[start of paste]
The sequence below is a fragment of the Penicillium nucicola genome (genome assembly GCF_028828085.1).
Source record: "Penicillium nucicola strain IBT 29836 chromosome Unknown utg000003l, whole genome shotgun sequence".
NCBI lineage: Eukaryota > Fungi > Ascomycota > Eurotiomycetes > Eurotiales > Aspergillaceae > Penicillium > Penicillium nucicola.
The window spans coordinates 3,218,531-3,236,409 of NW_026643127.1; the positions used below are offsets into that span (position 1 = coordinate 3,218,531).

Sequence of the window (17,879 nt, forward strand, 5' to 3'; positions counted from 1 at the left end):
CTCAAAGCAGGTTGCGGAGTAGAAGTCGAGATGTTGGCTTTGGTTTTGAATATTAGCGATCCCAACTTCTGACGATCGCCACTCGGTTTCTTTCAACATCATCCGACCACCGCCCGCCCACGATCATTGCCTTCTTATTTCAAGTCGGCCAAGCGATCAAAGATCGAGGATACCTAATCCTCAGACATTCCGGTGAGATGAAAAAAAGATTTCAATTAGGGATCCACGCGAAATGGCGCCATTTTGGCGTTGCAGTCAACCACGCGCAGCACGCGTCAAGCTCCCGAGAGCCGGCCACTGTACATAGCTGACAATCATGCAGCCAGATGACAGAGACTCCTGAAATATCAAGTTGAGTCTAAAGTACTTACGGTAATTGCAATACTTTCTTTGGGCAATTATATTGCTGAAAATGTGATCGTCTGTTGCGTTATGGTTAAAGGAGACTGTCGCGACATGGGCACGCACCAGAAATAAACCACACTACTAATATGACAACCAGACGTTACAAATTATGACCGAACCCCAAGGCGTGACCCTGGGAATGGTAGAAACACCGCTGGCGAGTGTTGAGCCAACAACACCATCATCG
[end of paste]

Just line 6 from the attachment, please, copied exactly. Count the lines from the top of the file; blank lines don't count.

CTCAAAGCAGGTTGCGGAGTAGAAGTCGAGATGTTGGCTTTGGTTTTGAATATTAGCGATCCCAACTTCTGACGATCGCCACTCGGTTTCTTTCAACATCATCCGACCACCGCCCGCCCACGATCATTGCCTTCTTATTTCAAGTCGGCCAAGCGATCAAAGATCGAGGATACCTAATCCTCAGACATTCCGGTGAGATGAAAAAAAGATTTCAATTAGGGATCCACGCGAAATGGCGCCATTTTGGCGTTGCAGTCAACCACGCGCAGCACGCGTCAAGCTCCCGAGAGCCGGCCACTGTACATAGCTGACAATCATGCAGCCAGATGACAGAGACTCCTGAAATATCAAGTTGAGTCTAAAGTACTTACGGTAATTGCAATACTTTCTTTGGGCAATTATATTGCTGAAAATGTGATCGTCTGTTGCGTTATGGTTAAAGGAGACTGTCGCGACATGGGCACGCACCAGAAATAAACCACACTACTAATATGACAACCAGACGTTACAAATTATGACCGAACCCCAAGGCGTGACCCTGGGAATGGTAGAAACACCGCTGGCGAGTGTTGAGCCAACAACACCATCATCG